The first UK shipment of legacy waste drums from Magnox Harwell to Sellafield has been completed using the Nuclear Decommissioning Authority’s (NDA’s) Type B Gemini container fleet following a multi-million pound refurbishment, according to a joint statement from NDA, Nuclear Waste Services (NWS), Sellafield Ltd, and Magnox Ltd.
Around 800 concrete-lined drums of Intermediate Level Waste will be transferred over the next three years for interim safe storage at Sellafield under the project, which forms a critical part of the NDA’s Nuclear Materials Transfer (NMT) programme, ahead of eventual disposal in a Geological Disposal Facility (GDF).
As part of the NWS Type B programme, the three-strong Gemini fleet of specialist packages spent two years in France with ORANO NPS undergoing a condition assessment and refurbishment before undergoing extensive Site Acceptance Testing at Sellafield and Harwell to ensure their readiness for a return to service.
NWS Type B Programme Manager Steve Chester, said the Gemini fleet was brought back into service specifically for its role in this project. “The launch of shipments is a major milestone for the NDA Site Decommissioning and National Waste Management Strategy, its Nuclear Material Transfer Programme, and for NWS’s Type B Packaging Programme. Teamwork proved vital to the success of the project with an integrated programme/ project management strategic approach adopted, led by NWS, with Sellafield, Magnox and ORANO NPS, to manage risk and respective site interfaces, and drive efficiencies wherever possible.”
Darren Holt, NWS Gemini Project Manager, said: “It is testament to the collaborative efforts and professionalism of all three site teams culminating in the successful return to service of the TN Gemini package and demonstrates the benefits of a fully integrated and collaborative approach to delivery.”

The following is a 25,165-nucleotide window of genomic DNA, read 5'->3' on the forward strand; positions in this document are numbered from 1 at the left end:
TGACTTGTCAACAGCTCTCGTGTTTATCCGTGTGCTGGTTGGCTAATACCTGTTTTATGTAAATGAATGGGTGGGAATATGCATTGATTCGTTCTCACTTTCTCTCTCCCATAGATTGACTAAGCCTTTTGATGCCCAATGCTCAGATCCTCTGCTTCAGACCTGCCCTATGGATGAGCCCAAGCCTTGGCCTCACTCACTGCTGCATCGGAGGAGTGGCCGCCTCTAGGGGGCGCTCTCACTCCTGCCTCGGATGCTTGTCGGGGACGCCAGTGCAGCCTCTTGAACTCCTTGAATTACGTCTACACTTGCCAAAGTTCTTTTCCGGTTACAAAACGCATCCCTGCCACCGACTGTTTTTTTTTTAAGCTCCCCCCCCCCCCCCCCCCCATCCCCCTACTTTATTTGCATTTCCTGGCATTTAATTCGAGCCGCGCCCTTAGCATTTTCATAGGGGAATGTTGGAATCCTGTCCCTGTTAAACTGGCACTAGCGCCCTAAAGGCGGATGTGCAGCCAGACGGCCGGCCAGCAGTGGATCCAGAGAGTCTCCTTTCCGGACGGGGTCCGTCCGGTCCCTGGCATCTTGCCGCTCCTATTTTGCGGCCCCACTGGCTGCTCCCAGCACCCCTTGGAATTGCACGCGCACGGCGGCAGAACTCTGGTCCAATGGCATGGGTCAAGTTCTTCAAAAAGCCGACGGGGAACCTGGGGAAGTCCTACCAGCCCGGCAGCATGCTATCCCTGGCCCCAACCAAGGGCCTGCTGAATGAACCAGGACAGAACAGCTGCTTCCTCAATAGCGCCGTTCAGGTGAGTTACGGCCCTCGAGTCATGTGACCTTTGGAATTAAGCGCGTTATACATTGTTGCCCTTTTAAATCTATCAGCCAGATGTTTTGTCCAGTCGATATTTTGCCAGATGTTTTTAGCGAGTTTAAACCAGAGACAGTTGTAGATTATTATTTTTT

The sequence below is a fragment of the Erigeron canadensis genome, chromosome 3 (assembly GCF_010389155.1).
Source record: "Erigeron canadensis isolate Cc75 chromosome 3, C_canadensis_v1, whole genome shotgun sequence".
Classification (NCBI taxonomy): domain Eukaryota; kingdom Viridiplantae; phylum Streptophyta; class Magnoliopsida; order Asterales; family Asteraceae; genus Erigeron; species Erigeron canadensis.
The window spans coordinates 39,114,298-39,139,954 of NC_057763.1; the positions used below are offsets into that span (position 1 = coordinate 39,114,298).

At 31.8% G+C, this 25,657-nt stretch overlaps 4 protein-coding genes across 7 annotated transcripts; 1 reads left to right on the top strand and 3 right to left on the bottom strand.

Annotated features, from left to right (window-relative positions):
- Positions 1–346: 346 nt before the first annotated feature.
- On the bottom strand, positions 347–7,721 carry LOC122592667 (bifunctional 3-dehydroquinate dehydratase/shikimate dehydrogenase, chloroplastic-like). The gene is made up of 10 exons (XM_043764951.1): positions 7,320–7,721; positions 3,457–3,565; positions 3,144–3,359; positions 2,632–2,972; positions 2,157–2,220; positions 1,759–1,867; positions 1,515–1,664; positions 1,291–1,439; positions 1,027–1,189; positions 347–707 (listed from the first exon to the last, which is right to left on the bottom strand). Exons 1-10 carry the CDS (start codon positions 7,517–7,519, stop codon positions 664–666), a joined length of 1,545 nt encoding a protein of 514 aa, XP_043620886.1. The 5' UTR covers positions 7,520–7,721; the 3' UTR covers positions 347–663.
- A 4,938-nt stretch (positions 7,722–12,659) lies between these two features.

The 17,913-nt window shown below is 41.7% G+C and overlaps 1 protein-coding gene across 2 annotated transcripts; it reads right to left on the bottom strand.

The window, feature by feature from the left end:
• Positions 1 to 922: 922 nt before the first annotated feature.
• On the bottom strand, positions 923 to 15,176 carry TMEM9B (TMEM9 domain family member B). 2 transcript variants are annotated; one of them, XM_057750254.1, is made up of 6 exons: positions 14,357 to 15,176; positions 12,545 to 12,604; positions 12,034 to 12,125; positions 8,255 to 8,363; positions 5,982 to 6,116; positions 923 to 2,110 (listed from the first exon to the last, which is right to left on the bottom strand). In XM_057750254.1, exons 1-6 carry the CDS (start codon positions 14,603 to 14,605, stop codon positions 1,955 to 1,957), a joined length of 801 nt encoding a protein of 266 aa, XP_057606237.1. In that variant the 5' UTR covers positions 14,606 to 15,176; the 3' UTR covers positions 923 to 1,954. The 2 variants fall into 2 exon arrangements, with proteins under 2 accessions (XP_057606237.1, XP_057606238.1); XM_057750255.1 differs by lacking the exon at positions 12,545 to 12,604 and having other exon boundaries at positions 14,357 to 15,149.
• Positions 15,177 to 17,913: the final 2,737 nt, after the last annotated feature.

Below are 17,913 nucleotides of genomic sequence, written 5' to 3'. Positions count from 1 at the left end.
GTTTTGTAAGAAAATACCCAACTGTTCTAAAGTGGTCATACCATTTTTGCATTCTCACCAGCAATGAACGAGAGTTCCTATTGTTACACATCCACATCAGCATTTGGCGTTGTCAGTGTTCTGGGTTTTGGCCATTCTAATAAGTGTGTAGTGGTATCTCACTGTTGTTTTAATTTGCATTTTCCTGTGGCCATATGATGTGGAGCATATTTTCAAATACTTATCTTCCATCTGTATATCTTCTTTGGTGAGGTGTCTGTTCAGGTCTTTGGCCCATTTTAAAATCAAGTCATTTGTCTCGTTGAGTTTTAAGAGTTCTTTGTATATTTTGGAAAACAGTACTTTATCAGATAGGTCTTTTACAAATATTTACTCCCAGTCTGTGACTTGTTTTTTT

Harwell in Oxfordshire was established in 1946 as the Atomic Energy Research Establishment (AERE) on the site of a WW II Royal Air Force (RAF) airfield. Many research and radiochemical facilities were operated at Harwell. These included five research reactors and a number of other nuclear research facilities, as well as plutonium handling facilities, radioactive laboratories, nuclear waste treatment and storage facilities. In 1954 AERE was incorporated into the newly formed United Kingdom Atomic Energy Authority (UKAEA), which was part of the Department of Trade and Industry.
During the 1970s the slowdown of the nuclear energy programme reduced demand for the work being done by the UKAEA, which was required to divert its research effort to the solving of scientific problems for industry by providing paid consultancy or services. UKAEA was divided in the early 1990s, retaining ownership of all land and infrastructure and of all nuclear facilities and businesses directly related to nuclear power. The remainder was privatised as AEA Technology and floated on the London Stock Exchange.
In 2009, part of the campus, the remaining nuclear licensed site, passed to NDA and is being decommissioned by Research Sites Restoration Limited (from 2015 part of Magnox Ltd), on their behalf. Today, Harwell is a multi-occupancy and multi-ownership site, part of which is undergoing decommissioning with a view to redevelopment.
Image: Intermediate level waste is loaded into a Gemini container (source: Magnox)